It is almost 3 years, (October 2019), since the UK Government set out its, ‘Net Zero Strategy’, in the ‘Climate Change Act’, targeting net-zero emissions by 2050.

With COP26, in 2021, reviewing, ‘The Paris Agreement', to target 1.5C, revised down from 2C, the Government introduced its interim target of a 78% reduction by 2030. With this date less than 10 years away, the property industry must play its part in shaping the built environment. Whilst the ‘UK’s Committee on Climate Change’ has recommended carbon reductions for new and existing assets, it has yet to put the legislation in place to support this. Some Local Authorities have been taking a leading role by targeting net-zero prior to 2050 and some developers are making commitments by way of signing up to standards regulation bodies, such as the Better Buildings Partnership, which sets minimum standards for developers committed to achieving net-zero carbon, but the need for more comprehensive standards across real estate have been recognised.

Mandatory Standards, across the industry, will be invaluable in effecting real change. It is almost 15 years, since the Government introduced EPCs in England and Wales, resulting from the EU Directive on measuring the energy performance of buildings and 14 years since DECs, ‘Display Energy Certificates’ for public buildings, categorising buildings A-G, making occupiers aware of energy usage and encouraging users to make recommendations to owners on energy use reduction. Since the start of 2022 there have been an increasing number of consultations on refining EPCs with the construction industry and
Government recognising the necessity to consider additional new metrics in EPC grading, such as carbon emissions and primary energy.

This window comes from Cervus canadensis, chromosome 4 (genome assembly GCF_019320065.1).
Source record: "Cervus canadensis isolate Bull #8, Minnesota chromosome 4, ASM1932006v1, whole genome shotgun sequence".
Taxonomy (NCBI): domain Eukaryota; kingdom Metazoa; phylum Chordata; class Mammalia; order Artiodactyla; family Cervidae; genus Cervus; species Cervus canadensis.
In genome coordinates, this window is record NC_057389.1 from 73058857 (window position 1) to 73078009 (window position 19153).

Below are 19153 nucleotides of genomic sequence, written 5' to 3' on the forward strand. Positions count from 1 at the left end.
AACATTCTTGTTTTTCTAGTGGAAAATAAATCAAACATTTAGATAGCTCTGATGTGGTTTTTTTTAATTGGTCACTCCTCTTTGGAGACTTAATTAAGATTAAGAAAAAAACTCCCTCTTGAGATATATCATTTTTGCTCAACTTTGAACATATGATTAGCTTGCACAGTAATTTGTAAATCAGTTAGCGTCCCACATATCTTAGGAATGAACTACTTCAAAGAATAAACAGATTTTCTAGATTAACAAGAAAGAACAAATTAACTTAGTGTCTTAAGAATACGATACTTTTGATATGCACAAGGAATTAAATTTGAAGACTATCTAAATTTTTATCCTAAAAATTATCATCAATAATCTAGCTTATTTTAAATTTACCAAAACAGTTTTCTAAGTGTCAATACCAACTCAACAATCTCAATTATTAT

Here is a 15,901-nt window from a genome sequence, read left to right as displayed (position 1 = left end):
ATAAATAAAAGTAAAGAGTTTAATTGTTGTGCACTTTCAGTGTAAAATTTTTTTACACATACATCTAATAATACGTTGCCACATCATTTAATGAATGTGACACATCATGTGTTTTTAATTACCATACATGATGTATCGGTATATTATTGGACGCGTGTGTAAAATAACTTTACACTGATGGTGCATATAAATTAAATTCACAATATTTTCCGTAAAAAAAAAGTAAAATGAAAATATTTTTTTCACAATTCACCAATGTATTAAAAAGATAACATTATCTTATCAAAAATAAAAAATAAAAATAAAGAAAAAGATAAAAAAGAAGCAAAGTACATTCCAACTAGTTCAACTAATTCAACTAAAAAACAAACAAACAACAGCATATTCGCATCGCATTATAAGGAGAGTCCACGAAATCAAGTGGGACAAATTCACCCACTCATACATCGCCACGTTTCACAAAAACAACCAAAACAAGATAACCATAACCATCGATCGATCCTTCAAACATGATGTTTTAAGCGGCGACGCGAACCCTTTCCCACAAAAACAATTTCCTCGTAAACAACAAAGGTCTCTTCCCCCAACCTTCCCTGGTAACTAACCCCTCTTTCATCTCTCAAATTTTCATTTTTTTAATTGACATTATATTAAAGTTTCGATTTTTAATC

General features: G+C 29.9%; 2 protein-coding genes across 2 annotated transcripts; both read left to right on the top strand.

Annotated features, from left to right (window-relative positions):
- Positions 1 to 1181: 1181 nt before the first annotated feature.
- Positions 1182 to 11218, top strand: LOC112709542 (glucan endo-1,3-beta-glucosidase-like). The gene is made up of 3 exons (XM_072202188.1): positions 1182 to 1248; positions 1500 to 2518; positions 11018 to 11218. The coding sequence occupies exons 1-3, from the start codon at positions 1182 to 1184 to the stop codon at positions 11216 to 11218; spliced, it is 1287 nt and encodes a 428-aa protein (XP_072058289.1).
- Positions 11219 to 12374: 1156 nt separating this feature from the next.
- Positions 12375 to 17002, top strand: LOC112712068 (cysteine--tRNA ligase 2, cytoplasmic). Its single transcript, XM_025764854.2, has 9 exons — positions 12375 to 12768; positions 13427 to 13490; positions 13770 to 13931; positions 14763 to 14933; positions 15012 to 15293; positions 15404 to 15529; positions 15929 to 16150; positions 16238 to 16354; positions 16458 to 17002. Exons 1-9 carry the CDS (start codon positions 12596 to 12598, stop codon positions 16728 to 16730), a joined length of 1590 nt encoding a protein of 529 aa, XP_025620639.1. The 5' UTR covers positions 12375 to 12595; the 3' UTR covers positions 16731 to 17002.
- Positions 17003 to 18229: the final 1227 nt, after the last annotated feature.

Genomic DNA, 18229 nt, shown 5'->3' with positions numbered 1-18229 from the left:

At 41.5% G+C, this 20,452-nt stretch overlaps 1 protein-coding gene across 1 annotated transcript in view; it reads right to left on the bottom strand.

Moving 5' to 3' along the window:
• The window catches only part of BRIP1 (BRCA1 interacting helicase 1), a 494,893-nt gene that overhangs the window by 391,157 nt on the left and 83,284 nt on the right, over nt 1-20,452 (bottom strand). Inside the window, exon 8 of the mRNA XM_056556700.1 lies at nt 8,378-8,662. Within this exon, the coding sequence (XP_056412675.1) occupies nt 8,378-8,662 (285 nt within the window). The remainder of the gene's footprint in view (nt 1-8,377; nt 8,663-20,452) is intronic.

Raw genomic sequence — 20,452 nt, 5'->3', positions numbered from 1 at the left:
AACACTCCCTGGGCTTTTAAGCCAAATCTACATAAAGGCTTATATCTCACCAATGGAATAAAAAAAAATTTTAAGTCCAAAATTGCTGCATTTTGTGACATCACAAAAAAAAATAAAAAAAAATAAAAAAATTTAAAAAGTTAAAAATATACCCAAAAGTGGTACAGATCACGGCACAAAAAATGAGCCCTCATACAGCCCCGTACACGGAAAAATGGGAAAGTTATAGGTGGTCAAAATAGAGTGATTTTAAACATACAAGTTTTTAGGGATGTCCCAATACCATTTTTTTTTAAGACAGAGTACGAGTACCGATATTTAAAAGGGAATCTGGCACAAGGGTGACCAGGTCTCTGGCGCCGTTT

EPCs are only one tool in reducing emissions, and this has clearly been recognised across the property industry, resulting in a new coalition being formed to develop a ‘Net-Zero Verification Standard’, a comprehensive approach to verify and define buildings as ‘net zero’. The RICS, having recently joined, this coalition will have an important role to play, as a member of the Technical Steering Group, in setting performance targets to address both operational and embodied carbon emissions in existing and new buildings in line with the UK’s 2035 and 2050 targets. The Standard is to be comprehensive, extending into procurement and residual environment treatment, such as carbon offsetting. 

RICS members will have a significant role to play in the future, in the implementation of The Standard by utilising the RICS developed tool, ‘Whole Life Carbon Assessment’, to capture and measure carbon emissions data, aimed at supporting a  building’s strategy in achieving net-zero. It is also anticipated that surveyors will also be utilising the data collected in a new, shortly to be launched tool, ‘Built Environment Carbon Database’, which is to become the UK’s main source for carbon estimations and benchmarking for the construction industry and real estate.